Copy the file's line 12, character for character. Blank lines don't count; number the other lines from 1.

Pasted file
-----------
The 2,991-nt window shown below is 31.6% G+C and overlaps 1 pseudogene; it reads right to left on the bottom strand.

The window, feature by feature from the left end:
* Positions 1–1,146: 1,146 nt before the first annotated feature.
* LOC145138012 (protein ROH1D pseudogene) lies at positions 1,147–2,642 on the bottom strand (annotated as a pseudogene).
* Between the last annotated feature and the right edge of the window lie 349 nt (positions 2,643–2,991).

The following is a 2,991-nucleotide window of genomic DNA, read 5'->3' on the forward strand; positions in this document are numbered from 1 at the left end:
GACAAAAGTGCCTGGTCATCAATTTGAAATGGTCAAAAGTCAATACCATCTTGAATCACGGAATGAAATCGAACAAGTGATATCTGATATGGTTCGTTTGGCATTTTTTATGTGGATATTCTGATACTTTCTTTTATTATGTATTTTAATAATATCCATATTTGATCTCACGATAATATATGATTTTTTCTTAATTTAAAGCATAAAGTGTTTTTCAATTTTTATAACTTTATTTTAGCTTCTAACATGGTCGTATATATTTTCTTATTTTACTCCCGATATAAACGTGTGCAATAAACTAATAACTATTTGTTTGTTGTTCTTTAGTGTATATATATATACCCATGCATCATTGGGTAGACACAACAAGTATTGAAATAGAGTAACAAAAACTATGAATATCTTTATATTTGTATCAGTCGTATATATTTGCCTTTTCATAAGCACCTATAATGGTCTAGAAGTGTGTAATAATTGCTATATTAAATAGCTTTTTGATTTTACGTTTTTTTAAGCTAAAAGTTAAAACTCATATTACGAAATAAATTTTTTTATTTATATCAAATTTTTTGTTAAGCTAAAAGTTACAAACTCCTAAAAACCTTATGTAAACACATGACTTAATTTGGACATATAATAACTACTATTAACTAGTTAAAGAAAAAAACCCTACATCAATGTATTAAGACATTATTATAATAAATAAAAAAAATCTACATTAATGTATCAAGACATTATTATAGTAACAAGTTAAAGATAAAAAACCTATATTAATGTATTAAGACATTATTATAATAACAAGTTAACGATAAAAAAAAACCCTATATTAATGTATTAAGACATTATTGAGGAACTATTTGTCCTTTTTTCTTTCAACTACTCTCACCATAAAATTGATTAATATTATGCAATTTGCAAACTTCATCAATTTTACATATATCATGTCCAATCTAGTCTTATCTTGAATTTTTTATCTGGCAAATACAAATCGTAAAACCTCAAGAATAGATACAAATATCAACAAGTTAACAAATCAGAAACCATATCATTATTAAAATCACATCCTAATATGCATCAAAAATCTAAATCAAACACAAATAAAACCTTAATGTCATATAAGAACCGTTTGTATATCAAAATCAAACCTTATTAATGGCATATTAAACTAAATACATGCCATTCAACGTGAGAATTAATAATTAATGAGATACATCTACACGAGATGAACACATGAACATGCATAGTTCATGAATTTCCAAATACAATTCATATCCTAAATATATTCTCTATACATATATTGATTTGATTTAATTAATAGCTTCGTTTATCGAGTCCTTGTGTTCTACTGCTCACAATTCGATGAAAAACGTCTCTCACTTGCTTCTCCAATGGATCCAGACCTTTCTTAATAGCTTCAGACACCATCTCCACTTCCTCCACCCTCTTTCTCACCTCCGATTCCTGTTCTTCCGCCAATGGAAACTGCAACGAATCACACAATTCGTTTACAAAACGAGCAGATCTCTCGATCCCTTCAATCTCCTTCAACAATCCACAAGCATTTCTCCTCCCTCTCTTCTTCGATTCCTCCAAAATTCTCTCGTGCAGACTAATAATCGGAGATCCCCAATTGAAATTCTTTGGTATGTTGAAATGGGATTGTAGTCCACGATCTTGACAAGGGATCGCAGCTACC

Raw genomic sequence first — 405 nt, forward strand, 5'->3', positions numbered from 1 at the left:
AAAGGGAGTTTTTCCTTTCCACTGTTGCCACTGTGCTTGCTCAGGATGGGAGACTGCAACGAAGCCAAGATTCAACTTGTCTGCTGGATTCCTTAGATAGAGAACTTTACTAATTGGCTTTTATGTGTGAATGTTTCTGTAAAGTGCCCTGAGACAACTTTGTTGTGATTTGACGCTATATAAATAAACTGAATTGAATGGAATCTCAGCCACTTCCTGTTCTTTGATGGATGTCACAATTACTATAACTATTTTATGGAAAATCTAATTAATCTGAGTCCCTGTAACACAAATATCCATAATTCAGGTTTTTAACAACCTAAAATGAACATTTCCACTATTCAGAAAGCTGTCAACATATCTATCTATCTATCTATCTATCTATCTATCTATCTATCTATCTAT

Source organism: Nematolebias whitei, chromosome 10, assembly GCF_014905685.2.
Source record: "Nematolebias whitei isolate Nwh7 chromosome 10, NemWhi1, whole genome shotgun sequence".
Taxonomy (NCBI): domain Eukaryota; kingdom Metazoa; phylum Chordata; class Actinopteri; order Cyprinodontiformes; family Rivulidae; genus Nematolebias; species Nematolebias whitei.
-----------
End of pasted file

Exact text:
Taxonomy (NCBI): domain Eukaryota; kingdom Metazoa; phylum Chordata; class Actinopteri; order Cyprinodontiformes; family Rivulidae; genus Nematolebias; species Nematolebias whitei.